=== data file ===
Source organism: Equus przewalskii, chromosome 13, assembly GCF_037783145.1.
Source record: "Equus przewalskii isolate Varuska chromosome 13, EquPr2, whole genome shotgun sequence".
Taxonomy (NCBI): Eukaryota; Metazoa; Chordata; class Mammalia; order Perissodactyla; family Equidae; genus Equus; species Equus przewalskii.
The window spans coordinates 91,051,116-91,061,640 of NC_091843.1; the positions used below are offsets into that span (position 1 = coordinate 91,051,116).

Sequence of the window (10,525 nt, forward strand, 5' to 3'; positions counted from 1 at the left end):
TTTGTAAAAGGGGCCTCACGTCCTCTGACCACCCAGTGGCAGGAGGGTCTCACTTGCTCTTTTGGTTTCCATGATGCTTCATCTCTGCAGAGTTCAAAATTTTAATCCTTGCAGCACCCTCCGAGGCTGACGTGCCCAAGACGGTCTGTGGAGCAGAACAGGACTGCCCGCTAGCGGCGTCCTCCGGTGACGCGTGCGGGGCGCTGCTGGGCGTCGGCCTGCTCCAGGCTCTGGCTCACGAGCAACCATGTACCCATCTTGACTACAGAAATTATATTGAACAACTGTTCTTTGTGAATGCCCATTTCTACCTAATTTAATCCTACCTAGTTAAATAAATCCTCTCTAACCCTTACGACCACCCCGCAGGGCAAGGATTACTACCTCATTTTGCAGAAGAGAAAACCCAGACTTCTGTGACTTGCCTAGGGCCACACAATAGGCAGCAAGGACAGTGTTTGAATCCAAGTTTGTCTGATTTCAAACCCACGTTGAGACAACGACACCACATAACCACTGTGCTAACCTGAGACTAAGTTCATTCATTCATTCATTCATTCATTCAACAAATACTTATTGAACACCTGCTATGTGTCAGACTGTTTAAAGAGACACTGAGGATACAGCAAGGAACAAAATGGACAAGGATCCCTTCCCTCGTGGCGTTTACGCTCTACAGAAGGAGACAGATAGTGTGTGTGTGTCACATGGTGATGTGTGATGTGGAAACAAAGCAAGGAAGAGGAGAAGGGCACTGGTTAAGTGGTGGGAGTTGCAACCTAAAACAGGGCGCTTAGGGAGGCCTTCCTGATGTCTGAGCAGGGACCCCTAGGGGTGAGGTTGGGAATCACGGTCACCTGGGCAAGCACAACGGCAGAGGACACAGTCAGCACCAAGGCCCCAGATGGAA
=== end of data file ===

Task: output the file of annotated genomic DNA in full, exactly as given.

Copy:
Source organism: Equus przewalskii, chromosome 13, assembly GCF_037783145.1.
Source record: "Equus przewalskii isolate Varuska chromosome 13, EquPr2, whole genome shotgun sequence".
Taxonomy (NCBI): Eukaryota; Metazoa; Chordata; class Mammalia; order Perissodactyla; family Equidae; genus Equus; species Equus przewalskii.
The window spans coordinates 91,051,116-91,061,640 of NC_091843.1; the positions used below are offsets into that span (position 1 = coordinate 91,051,116).

Sequence of the window (10,525 nt, forward strand, 5' to 3'; positions counted from 1 at the left end):
TTTGTAAAAGGGGCCTCACGTCCTCTGACCACCCAGTGGCAGGAGGGTCTCACTTGCTCTTTTGGTTTCCATGATGCTTCATCTCTGCAGAGTTCAAAATTTTAATCCTTGCAGCACCCTCCGAGGCTGACGTGCCCAAGACGGTCTGTGGAGCAGAACAGGACTGCCCGCTAGCGGCGTCCTCCGGTGACGCGTGCGGGGCGCTGCTGGGCGTCGGCCTGCTCCAGGCTCTGGCTCACGAGCAACCATGTACCCATCTTGACTACAGAAATTATATTGAACAACTGTTCTTTGTGAATGCCCATTTCTACCTAATTTAATCCTACCTAGTTAAATAAATCCTCTCTAACCCTTACGACCACCCCGCAGGGCAAGGATTACTACCTCATTTTGCAGAAGAGAAAACCCAGACTTCTGTGACTTGCCTAGGGCCACACAATAGGCAGCAAGGACAGTGTTTGAATCCAAGTTTGTCTGATTTCAAACCCACGTTGAGACAACGACACCACATAACCACTGTGCTAACCTGAGACTAAGTTCATTCATTCATTCATTCATTCATTCAACAAATACTTATTGAACACCTGCTATGTGTCAGACTGTTTAAAGAGACACTGAGGATACAGCAAGGAACAAAATGGACAAGGATCCCTTCCCTCGTGGCGTTTACGCTCTACAGAAGGAGACAGATAGTGTGTGTGTGTCACATGGTGATGTGTGATGTGGAAACAAAGCAAGGAAGAGGAGAAGGGCACTGGTTAAGTGGTGGGAGTTGCAACCTAAAACAGGGCGCTTAGGGAGGCCTTCCTGATGTCTGAGCAGGGACCCCTAGGGGTGAGGTTGGGAATCACGGTCACCTGGGCAAGCACAACGGCAGAGGACACAGTCAGCACCAAGGCCCCAGATGGAA